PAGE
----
Just as lawmakers prepare to put a wrap on this Session, voters elected Democrat Rosalind Osgood to represent a Broward County district in the Senate and Democrat Jervonte “Tae” Edmonds to represent a Palm Beach County House district in a Special General Election Tuesday.
The pair will succeed two state lawmakers who resigned from the Legislature to run for Congress last July. The timing of the election — and the two empty desks this Session — became symbolic of Republican Gov. Ron DeSantis’ effort to weaken the opposition party’s voice this Session.
Still, Osgood, who served on the Broward County School Board for nine years, most recently as chairwoman, won just over 80% of the vote, soundly defeating Joseph Carter, a former public school teacher, according to unofficial results with 100% of the precincts reporting. She’ll represent what’s now called Senate District 33. Vote totals showed Osgood drawing 30,675 votes to Carter’s 7,302.
About 11% of the voters turned out, with the majority — 84% — voting by mail.
Senate Democratic Leader Lauren Book released a statement congratulating Osgood on her “overwhelming victory” shortly after results showed Osgood decisively ahead.
“Dr. Osgood will be a wonderful addition to our Democratic Caucus and a strong fighter for Floridians as we continue to battle against Republicans’ dangerous and hyper-partisan agenda in Tallahassee,” Book’s release said. “A former Broward County School Board Member, Dr. Osgood is widely respected across Broward for her work in creating programs to offer new opportunities for students, especially in communities of color. We look forward to serving with Dr. Osgood and congratulate her again on a well-deserved win.”
This Senate District covers parts of Margate, Pompano Beach, Tamarac, North Lauderdale, Sunrise, Lauderhill, Lauderdale Lakes, Oakland Park, Plantation and Fort Lauderdale. But redistricting is changing the district’s boundaries slightly and it’s being renumbered to Senate District 32 in the decennial redistricting process. That won’t take effect until the regular election later this year, however.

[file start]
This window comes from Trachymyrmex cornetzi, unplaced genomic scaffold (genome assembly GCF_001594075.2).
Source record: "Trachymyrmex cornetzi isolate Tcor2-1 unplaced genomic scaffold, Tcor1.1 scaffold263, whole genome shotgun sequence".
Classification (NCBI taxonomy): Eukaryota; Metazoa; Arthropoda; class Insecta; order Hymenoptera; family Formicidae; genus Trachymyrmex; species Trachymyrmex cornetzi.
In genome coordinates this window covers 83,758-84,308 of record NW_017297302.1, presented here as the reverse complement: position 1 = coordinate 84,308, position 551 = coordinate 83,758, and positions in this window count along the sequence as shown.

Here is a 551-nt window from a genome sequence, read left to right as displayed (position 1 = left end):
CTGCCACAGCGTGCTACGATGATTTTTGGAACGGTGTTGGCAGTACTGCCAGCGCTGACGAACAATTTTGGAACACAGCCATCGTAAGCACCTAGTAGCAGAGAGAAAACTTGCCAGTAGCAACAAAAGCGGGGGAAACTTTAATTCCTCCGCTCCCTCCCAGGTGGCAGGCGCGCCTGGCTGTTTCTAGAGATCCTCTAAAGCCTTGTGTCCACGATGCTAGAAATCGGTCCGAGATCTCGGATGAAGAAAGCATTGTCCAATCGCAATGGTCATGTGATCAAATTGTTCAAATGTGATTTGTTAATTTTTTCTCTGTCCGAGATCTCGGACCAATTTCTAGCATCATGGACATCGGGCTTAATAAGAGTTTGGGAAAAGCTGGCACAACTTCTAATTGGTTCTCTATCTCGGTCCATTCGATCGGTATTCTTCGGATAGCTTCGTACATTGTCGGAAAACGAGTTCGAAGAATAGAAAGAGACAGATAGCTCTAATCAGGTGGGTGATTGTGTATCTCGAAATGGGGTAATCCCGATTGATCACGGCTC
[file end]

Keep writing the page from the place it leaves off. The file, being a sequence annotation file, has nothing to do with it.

In Palm Beach County’s House District 88, Edmonds, a former aide to two lawmakers and a nonprofit founder, won slightly more than 80% of the votes. He defeated Republican Guarina Torres, a small business owner and a former Palm Beach County teacher. Torres earned almost 20% of the vote, according to unofficial results.
With all precincts reporting, unofficial results showed Edmonds winning 11,526 votes to Torres’ 2,860. About 14% of the district’s eligible voters turned out.
HD 88 is also being renumbered to become House District 94. The left-leaning district spans parts of Palm Beach County, including Lake Park, Riviera Beach and Mangonia Park.
Both districts lean heavily Democratic and the fundraising totals reflect that. Osgood raised a total of $108,191 to Carter’s $7,538. Edmonds raised $99,941 to Torres’ $9,810.
Tuesday’s winners in this Special General Election will have to run again later this year.
The timing is the result of DeSantis’ power to schedule elections and the spillover effects of U.S. Rep. Alcee Hastings’ death in office last year.
Two Democratic legislators, Sen. Perry Thurston of Fort Lauderdale and Rep. Omari Hardy of Lake Worth Beach, resigned last summer to run for Congress. But DeSantis did not act to schedule the elections for the Democrat-leaning districts until after a lawsuit was filed, asking a judge to compel him to do so. The situation prompted Democrats to file legislation (SB 1586 and HB 1217) that would curb the Governor’s power, but that bill went nowhere this Session.
March 8, 2022 at 8:42 pm
Makes you wonder whether delaying an election and disenfranchising large numbers of voters of the opposing party is election fraud by another name. DeSantis keeps having a lot to answer for.
March 9, 2022 at 8:11 am
It is and he does.
March 9, 2022 at 12:40 pm
Far left useful idiots speaking into an echo chamber.
March 9, 2022 at 10:52 pm
March 10, 2022 at 11:47 am
U don’t know squat dipsht
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